Study Guide

A Canticle for Leibowitz Time

By Walter M. Miller, Jr.

Time

"Wheel in the sky keeps on turning, I don't know where I'll be tomorrow." Hey, far be it from us to correct Journey, but if they'd read their Miller, then they'd know the answer to this meditation: the same place they are today. In A Canticle, time is cyclical. The years pass, dates grow, but these futuristic eras are all equal to periods humanity has already visited in the past. The story of Fiat Homo takes place in a future society equivalent to the Dark Ages. Fiat Lux takes place in a repeat Renaissance, and Fiat Voluntas Tua occurs in a new modern age very much like the mid-20th century. Can humanity escape this recurrent nightmare of history already lived? Maybe. But don't bet on it.

Questions About Time

  1. What do you think the novel's ending says about the theme of time? How about the awakening of Rachel? Has history's recurrent nightmare ended with the realization of space travel, or is this just another link in an ever-growing chain?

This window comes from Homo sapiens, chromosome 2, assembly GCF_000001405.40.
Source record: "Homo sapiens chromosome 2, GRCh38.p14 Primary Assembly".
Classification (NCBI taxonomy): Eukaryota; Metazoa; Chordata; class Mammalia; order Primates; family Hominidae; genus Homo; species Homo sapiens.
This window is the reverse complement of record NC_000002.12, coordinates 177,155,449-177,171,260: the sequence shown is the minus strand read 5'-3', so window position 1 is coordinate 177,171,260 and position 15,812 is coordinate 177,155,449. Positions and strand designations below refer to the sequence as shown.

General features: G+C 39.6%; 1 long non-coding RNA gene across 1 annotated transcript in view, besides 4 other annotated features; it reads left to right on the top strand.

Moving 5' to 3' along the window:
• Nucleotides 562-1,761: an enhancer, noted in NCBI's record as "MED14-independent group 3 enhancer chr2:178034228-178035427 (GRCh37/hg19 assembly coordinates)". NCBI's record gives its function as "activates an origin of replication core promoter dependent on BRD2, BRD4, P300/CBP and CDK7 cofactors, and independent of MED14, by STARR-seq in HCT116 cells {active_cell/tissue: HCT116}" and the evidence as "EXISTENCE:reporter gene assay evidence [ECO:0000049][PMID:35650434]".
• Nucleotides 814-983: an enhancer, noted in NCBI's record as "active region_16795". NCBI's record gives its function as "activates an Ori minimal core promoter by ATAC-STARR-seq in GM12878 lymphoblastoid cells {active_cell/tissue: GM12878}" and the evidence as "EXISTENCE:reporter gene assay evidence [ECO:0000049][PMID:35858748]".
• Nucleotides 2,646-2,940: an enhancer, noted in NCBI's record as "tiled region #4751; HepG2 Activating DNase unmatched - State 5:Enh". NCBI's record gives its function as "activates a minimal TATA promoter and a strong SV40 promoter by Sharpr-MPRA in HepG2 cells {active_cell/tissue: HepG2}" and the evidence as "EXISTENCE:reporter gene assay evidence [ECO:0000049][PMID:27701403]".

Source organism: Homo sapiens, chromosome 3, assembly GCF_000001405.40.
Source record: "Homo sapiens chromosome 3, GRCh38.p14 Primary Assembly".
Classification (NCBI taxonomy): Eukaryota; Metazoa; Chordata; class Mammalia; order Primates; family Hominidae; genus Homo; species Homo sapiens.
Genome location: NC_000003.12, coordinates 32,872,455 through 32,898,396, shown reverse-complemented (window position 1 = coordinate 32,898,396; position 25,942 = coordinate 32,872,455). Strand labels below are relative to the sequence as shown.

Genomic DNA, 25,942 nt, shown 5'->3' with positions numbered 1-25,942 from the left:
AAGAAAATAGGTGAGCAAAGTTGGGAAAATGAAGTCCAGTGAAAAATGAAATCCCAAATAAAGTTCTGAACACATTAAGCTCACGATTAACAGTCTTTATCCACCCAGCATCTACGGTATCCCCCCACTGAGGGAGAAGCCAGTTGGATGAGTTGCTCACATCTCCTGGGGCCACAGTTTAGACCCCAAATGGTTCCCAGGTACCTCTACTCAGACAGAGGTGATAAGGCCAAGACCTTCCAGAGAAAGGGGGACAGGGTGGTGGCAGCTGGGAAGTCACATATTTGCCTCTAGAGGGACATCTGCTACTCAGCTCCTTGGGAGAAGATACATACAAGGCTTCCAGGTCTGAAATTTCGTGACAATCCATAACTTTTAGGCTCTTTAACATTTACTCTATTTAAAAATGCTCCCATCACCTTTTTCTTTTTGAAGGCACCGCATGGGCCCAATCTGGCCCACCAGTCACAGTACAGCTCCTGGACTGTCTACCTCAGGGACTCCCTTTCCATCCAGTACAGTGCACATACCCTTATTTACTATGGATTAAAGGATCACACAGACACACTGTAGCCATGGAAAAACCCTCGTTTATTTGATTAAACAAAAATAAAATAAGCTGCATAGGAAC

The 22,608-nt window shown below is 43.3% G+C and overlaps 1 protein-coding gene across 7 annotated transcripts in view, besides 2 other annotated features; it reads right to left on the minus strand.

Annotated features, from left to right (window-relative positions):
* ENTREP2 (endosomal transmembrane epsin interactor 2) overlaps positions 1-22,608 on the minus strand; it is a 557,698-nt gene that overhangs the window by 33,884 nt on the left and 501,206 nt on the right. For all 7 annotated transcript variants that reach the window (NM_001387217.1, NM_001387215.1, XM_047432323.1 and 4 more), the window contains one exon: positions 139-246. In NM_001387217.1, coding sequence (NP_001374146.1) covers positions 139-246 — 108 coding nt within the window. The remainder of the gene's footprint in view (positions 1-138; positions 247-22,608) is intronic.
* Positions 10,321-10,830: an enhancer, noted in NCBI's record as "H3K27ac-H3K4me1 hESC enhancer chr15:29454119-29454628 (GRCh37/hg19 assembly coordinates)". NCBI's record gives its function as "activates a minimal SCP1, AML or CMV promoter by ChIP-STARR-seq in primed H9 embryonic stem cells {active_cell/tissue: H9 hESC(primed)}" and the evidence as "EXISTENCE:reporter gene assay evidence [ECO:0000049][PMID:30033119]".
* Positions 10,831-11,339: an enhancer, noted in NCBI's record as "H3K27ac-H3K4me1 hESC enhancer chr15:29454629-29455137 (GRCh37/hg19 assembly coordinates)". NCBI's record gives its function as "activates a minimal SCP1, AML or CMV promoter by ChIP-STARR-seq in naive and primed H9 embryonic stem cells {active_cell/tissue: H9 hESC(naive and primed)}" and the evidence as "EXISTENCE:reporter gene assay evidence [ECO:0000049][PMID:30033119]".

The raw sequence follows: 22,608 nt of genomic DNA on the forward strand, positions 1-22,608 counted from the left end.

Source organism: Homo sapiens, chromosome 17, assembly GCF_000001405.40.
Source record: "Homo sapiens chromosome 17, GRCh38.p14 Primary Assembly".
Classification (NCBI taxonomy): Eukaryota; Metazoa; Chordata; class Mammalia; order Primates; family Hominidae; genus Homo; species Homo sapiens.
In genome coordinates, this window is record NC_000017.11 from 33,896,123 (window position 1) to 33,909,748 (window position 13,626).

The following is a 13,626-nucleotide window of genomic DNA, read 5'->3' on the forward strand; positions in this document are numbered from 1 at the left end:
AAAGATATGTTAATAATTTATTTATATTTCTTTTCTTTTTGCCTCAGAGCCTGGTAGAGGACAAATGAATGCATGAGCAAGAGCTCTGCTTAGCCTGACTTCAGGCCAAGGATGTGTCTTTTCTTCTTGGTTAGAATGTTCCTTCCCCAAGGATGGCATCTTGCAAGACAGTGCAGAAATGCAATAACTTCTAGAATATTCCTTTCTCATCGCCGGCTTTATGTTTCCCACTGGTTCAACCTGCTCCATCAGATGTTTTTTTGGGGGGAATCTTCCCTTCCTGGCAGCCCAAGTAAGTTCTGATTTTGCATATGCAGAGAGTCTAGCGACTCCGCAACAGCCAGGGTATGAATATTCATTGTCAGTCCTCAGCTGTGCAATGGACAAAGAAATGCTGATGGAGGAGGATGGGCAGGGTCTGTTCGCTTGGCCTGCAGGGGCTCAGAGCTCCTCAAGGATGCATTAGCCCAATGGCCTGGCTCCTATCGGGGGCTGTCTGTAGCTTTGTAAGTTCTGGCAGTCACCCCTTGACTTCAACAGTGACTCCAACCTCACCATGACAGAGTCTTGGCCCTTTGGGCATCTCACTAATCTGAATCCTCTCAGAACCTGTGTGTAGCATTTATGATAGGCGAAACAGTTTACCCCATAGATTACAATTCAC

2. Why do you suppose Miller chooses to re-imagine three eras: the Dark Ages, the Renaissance, and then a futuristic time period? What is important about these three?
  3. Looking toward our own history, do you see evidence to support Miller's idea of cyclic time? Why or why not? Don't forget to use examples from the book to support your answer.

Chew on This

Miller's concept of repeating history isn't the same as destiny. The struggles of characters such as Dom Paulo and Zerchi suggest free will could potentially break the cycle.

Time in A Canticle of Leibowitz counters the idea of time in most science fiction novels. Instead of A Canticle's cyclical time, most sci-fi novels portray time as a linear form of uninterrupted progress.

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